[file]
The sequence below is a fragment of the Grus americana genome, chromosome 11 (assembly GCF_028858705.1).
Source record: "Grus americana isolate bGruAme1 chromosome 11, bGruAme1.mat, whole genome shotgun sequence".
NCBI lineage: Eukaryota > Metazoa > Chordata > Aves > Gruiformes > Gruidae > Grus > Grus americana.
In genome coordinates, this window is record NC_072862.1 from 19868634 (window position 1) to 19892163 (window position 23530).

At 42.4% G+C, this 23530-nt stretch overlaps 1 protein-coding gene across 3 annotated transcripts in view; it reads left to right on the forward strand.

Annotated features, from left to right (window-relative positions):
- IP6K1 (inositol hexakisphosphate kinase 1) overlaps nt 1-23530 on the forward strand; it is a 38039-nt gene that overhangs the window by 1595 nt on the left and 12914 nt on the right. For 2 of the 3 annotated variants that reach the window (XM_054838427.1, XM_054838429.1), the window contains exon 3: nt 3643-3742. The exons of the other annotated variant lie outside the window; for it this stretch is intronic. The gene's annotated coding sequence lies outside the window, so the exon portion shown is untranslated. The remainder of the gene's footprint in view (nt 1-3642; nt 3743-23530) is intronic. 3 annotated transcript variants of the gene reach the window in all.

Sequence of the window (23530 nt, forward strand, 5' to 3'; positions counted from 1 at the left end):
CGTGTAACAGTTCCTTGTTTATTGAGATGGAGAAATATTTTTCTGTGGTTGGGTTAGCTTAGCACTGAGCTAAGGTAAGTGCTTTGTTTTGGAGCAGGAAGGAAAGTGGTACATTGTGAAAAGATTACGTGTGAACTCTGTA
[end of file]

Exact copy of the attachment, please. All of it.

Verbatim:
The sequence below is a fragment of the Grus americana genome, chromosome 11 (assembly GCF_028858705.1).
Source record: "Grus americana isolate bGruAme1 chromosome 11, bGruAme1.mat, whole genome shotgun sequence".
NCBI lineage: Eukaryota > Metazoa > Chordata > Aves > Gruiformes > Gruidae > Grus > Grus americana.
In genome coordinates, this window is record NC_072862.1 from 19868634 (window position 1) to 19892163 (window position 23530).

At 42.4% G+C, this 23530-nt stretch overlaps 1 protein-coding gene across 3 annotated transcripts in view; it reads left to right on the forward strand.

Annotated features, from left to right (window-relative positions):
- IP6K1 (inositol hexakisphosphate kinase 1) overlaps nt 1-23530 on the forward strand; it is a 38039-nt gene that overhangs the window by 1595 nt on the left and 12914 nt on the right. For 2 of the 3 annotated variants that reach the window (XM_054838427.1, XM_054838429.1), the window contains exon 3: nt 3643-3742. The exons of the other annotated variant lie outside the window; for it this stretch is intronic. The gene's annotated coding sequence lies outside the window, so the exon portion shown is untranslated. The remainder of the gene's footprint in view (nt 1-3642; nt 3743-23530) is intronic. 3 annotated transcript variants of the gene reach the window in all.

Sequence of the window (23530 nt, forward strand, 5' to 3'; positions counted from 1 at the left end):
CGTGTAACAGTTCCTTGTTTATTGAGATGGAGAAATATTTTTCTGTGGTTGGGTTAGCTTAGCACTGAGCTAAGGTAAGTGCTTTGTTTTGGAGCAGGAAGGAAAGTGGTACATTGTGAAAAGATTACGTGTGAACTCTGTA